A father has told a court of his “immense” grief after his son was killed in a fast-food parking lot by a high school friend.
James Makir, 26, pleading guilty to manslaughter in the Supreme Court of Victoria on Thursday over the stabbing death of Kon Kot, 24.
Makir sat quietly in the dock, averting his eyes as Mr Kot’s family members entered the courtroom.
Crown prosecutor Neill Hutton told the court that Mr Kot, a RMIT student, had died from a 20cm stab wound to his chest that pierced his heart and lung on December 21, 2020.
“He suffered four separate stab wounds to his chest, left arm, leg and shoulder,” he said.
“He fell to the ground … and died at the scene.”
Mr Kot had driven with friends to a Hungry Jack’s carpark in Caroline Springs in Melbourne’ west after receiving a call from his 15-year-old brother Mabior Kot.
Kon Kot (left) with his brother Machar Kot. Picture: Instagram.
Mr Hutton told the court that Mr Kot’s brother had told him that Makir and his younger brother were trying to “staunch” him.
Tensions escalated and the groups began fighting before Mr Kot collapsed, saying, “He got me, the dog got me,” Mr Hutton said.
Makir fled the scene and was arrested at his house less than half an hour later.
He was initially charged with murder, but this was downgraded to manslaughter late last year.
Mr Hutton told the court the families of both men had been friends and the two boys had gone to school together.
“They called themselves cousins because they came from the same region in South Sudan,” he said.
Family members of Kon Kot leave the Supreme Court of Victoria after James Makir pleaded guilty to manslaughter. Picture: Liam Beatty.
The court was told prosecutors conceded they could not prove Makir had brought the knife to the incident.
Makir’s barrister, John Desmond, told the court it was a “dynamic, aggressive and unfolding” situation when the fatal blow was inflicted.
“He was defending himself … the argument descended into a physical attack when the deceased threw the first punch,” he said.
“The defence submit if the victim provokes the offender‘s conduct it will lessen culpability.”
Mr Desmond said his client had asked him to share an apology to the victim, the victim’s family and the community at large.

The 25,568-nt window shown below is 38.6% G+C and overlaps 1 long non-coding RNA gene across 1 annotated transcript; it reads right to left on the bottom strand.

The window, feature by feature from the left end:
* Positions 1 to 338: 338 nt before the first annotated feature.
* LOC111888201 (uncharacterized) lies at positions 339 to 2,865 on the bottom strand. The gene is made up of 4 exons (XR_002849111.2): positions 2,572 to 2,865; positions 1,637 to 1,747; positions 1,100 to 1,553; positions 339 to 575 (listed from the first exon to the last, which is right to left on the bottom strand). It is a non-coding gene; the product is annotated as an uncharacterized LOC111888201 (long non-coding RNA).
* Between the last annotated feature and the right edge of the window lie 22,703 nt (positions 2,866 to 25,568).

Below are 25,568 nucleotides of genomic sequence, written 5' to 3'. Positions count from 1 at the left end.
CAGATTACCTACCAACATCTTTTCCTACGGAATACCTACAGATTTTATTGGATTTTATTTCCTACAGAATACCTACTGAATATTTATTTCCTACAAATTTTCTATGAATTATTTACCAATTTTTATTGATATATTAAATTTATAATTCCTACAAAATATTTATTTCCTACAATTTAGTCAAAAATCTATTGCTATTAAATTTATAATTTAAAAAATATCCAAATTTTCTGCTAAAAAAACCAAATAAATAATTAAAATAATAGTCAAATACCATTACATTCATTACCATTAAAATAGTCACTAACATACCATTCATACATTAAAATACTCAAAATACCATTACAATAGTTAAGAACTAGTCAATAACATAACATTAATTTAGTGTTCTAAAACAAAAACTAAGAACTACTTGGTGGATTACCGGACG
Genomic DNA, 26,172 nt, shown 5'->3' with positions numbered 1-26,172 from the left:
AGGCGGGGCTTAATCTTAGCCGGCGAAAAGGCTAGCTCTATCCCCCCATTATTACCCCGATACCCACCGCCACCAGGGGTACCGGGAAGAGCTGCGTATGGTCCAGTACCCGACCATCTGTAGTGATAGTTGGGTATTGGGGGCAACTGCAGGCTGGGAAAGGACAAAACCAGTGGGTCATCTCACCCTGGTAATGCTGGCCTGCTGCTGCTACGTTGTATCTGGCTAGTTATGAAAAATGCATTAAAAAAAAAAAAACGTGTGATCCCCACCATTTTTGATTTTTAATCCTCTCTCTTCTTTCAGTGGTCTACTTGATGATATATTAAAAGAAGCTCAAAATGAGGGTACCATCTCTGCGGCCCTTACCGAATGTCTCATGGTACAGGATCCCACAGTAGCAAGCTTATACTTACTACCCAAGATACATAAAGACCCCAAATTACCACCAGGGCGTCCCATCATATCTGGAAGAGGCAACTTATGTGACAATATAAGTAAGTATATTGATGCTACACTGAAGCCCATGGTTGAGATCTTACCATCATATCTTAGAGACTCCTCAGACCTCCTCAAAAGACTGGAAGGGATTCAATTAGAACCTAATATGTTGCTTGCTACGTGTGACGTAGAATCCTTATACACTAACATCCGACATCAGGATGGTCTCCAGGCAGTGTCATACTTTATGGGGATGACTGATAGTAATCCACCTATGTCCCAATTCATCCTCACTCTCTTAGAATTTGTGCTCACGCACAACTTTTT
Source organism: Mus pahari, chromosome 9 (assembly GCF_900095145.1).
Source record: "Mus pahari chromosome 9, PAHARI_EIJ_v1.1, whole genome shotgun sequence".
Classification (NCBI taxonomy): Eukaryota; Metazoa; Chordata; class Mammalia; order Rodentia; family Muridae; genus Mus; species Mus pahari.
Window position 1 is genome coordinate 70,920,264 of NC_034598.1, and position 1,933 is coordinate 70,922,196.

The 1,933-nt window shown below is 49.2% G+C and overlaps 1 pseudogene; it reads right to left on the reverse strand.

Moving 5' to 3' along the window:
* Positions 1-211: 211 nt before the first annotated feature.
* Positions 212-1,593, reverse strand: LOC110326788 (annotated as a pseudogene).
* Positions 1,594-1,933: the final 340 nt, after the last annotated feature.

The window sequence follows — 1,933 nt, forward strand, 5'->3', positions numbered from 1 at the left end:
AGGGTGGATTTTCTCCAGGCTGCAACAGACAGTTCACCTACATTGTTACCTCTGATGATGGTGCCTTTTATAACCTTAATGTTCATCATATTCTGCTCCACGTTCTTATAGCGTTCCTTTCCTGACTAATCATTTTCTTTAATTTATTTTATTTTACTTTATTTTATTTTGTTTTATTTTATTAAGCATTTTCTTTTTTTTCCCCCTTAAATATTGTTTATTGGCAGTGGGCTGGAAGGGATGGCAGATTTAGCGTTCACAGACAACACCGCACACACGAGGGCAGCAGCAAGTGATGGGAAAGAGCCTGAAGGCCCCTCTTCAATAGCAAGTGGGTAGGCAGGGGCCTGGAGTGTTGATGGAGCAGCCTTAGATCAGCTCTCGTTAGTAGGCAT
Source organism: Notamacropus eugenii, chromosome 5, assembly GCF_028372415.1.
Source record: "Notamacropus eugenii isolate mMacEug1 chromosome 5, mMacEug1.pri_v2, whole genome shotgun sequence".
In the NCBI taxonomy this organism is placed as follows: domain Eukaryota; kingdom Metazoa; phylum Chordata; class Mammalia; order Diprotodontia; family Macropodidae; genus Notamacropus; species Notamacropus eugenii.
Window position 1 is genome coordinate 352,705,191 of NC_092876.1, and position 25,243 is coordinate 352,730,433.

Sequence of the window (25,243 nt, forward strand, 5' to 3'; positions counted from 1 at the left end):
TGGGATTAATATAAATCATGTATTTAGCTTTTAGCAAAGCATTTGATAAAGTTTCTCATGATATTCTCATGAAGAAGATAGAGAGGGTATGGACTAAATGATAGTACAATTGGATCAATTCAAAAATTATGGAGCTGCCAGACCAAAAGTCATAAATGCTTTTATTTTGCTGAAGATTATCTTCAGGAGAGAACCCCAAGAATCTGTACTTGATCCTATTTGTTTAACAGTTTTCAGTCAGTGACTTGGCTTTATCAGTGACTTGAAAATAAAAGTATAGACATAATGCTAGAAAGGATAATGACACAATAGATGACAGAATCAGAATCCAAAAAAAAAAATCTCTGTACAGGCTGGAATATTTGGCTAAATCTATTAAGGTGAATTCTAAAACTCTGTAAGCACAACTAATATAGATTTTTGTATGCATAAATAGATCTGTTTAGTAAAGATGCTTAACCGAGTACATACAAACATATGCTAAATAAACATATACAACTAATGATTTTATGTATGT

“They’d grown up together,” he said.
“He could not believe he had taken his friend’s life. He hates himself for what he did. He regrets not walking away.”
Mr Kot was fatally stabbed.
Two members of Mr Kot’s family provided victim impact statements to the court detailing the “torture” they felt daily over his death and the stabbing murder of his 21-year-old brother six months earlier.
Machar Kot, 21, was stabbed in Melbourne’s CBD in June the same year. His killer, Marco Deng, was jailed for 19 years in December last year after being found guilty of murder.
Mr Kot’s father, Antipas Koc, told the court they had fled South Sudan after he was accused of sympathising with rebel groups and his children had grown up in Sydney before relocating to Melbourne.
“We thought Australia was a safe haven for us,” he said.
“My son died innocently and through no fault of his own. The deaths of my two sons have devastated my family here and over there.”
Younger sister Anhail Kot said it was true to Mr Kot’s character that he “spent the last few moments of his life fighting to protect his younger brother”.
“The single actions of this person have tortured me in many ways,” she said.
“We’re hoping we can get some justice for my brother, he didn’t deserve this, we didn’t deserve this.”
Sentencing was adjourned by Justice Amanda Fox to a date as yet unfixed.